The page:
Should seniors keep up with others’ college decisions?

According to psychologists worldwide, our thoughts are constantly externally influenced. It is a phenomenon that can even happen against our will. And it results from the many people who attempt to manipulate our views and psyche — consciously or subconsciously. Some of the most important decisions of our life, which we may think we make independently, are not uninfluenced choices at all.

This is especially prominent in one of the most important decisions in the average student’s life: where to go to college. The education one receives at college oftentimes is incredibly important to their success later in life, and it is essential that students choose a place where they can best thrive.

This choice is one seniors at WJ are currently grappling with, and many have turned to each other for help. But how can one expect to achieve their fullest potential at college if their initial decision of what university they will attend was not completely their own?

Bias is a consistent problem in the college decision process that can manifest itself in many different ways. Maybe it’s looking at national rankings of a school. For other students, it’s a question of what division the sports team plays in or what some “expert” said in a book or seminar. And then there’s the element of social media. Something as simple as a story or post can cause someone to second guess themselves; doubts can worm into a student’s mind as they see social media reactions to a school they previously loved.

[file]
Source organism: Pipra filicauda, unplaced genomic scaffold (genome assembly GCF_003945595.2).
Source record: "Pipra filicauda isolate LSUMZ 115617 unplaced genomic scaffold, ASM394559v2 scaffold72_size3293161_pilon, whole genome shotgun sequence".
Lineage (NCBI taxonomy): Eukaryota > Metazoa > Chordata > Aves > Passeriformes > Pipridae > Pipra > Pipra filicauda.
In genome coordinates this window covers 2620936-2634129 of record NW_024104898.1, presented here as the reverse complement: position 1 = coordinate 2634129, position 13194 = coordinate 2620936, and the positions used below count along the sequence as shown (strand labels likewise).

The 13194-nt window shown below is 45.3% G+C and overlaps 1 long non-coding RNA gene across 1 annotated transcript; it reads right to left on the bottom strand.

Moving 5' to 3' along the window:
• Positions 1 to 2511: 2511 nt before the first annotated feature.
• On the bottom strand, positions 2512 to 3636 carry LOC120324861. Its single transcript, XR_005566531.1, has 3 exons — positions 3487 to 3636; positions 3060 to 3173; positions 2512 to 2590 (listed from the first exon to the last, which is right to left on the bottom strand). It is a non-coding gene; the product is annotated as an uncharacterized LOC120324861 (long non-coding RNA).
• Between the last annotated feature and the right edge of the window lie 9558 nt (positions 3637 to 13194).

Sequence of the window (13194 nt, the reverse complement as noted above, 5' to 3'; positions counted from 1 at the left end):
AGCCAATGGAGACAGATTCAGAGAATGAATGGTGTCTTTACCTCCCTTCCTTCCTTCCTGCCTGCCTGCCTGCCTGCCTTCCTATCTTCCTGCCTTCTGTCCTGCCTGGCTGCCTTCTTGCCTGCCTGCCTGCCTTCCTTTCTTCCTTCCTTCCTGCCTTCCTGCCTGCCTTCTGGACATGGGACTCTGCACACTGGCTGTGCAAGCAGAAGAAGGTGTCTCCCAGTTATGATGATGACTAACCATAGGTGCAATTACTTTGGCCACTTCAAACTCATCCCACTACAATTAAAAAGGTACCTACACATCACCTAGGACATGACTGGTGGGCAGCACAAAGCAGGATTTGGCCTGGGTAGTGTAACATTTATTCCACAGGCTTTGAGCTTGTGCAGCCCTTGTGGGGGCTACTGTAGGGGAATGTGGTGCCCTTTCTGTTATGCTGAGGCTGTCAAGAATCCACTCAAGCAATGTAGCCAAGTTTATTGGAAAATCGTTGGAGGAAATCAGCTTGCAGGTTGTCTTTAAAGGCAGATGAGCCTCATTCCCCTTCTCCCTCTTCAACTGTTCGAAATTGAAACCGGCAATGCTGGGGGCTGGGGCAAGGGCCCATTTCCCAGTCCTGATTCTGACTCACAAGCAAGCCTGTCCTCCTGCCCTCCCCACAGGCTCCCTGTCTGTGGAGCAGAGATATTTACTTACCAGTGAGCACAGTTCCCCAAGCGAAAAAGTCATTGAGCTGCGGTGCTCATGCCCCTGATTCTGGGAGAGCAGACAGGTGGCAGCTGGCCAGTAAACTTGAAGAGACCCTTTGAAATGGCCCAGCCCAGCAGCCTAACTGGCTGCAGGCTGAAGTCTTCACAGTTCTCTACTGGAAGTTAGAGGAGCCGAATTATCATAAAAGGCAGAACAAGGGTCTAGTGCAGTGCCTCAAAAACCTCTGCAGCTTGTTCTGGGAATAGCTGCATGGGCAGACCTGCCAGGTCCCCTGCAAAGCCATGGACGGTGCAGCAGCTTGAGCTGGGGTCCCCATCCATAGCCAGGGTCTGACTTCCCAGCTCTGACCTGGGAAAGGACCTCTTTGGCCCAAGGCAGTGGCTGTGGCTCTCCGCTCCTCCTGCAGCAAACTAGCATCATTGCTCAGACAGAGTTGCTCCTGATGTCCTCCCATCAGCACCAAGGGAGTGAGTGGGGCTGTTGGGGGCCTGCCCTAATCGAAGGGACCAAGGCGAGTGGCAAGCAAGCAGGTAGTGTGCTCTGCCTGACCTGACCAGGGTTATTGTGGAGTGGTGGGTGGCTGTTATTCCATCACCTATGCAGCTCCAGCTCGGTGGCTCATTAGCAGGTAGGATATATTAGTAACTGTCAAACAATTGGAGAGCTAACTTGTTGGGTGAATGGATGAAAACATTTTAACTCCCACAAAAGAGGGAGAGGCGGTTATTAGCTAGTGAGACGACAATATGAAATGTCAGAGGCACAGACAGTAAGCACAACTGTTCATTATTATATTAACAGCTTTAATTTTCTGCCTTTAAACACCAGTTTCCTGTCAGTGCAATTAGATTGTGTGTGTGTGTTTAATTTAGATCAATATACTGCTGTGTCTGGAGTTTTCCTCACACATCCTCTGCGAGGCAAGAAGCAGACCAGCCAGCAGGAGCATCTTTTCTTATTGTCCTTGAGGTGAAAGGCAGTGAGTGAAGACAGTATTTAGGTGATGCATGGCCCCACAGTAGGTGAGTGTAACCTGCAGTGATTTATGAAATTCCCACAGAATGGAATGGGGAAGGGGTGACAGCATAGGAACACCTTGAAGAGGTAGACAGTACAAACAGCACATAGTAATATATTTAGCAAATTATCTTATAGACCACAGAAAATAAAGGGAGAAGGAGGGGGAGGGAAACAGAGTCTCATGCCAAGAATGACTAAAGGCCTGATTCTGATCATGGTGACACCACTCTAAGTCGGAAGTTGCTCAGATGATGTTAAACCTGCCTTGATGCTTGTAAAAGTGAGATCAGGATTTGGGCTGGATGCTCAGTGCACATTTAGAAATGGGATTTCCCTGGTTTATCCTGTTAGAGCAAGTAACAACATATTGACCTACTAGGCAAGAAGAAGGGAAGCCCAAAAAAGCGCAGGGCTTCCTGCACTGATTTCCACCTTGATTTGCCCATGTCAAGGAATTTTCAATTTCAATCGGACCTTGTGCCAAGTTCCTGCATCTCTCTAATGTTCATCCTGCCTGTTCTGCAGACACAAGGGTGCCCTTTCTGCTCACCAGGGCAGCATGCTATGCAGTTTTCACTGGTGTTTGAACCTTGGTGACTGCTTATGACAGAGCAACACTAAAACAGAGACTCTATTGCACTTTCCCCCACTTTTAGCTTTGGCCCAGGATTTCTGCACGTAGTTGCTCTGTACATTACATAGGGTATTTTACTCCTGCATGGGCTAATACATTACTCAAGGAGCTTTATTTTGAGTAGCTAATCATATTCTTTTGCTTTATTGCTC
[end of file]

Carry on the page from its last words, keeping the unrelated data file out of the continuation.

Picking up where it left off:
Introduce the bias of others into the college decision process and all of a sudden a student’s choice is not entirely their own anymore, but merely the product of meshing their opinion with those of other people. All of a sudden, the student whose mind was nearly made up now runs a much higher risk that the college they’ll end up choosing is not the right fit.

That is why many students should keep to themselves when going through this fastidious process; to minimize the bias they receive and/or induce.

Friends commonly converse about the subject matter and oftentimes speak of future plans together at whatever university they wish to attend. This is because they fear being alone, without the safety net of familiarity, at the dreaded School X, which they will attend in autumn.

However, the point of college is not to stay in your comfort zone. It is to embrace the challenge of adapting to a new setting, while giving you the opportunity to educate yourself in the field you wish to work in. If you attend a college with hometown friends, without the wish to expand your horizons, you could lose this indispensable meaning to the college experience.

This is without mentioning the potential pitfalls of making these future plans before finding out if you have even made it into the school. The feeling of one friend getting into a school as the other doesn’t is not a feeling any student wishes to have. It portrays the risk of making such plans with uncertainty clouding the outcome ahead.

In the end, the many risks of interference with the decision are not worth the possibility of making the wrong decision, considering most people will only get to make the decision once. Students should be more private about these decisions, or else the outcome could follow them for a long time afterward.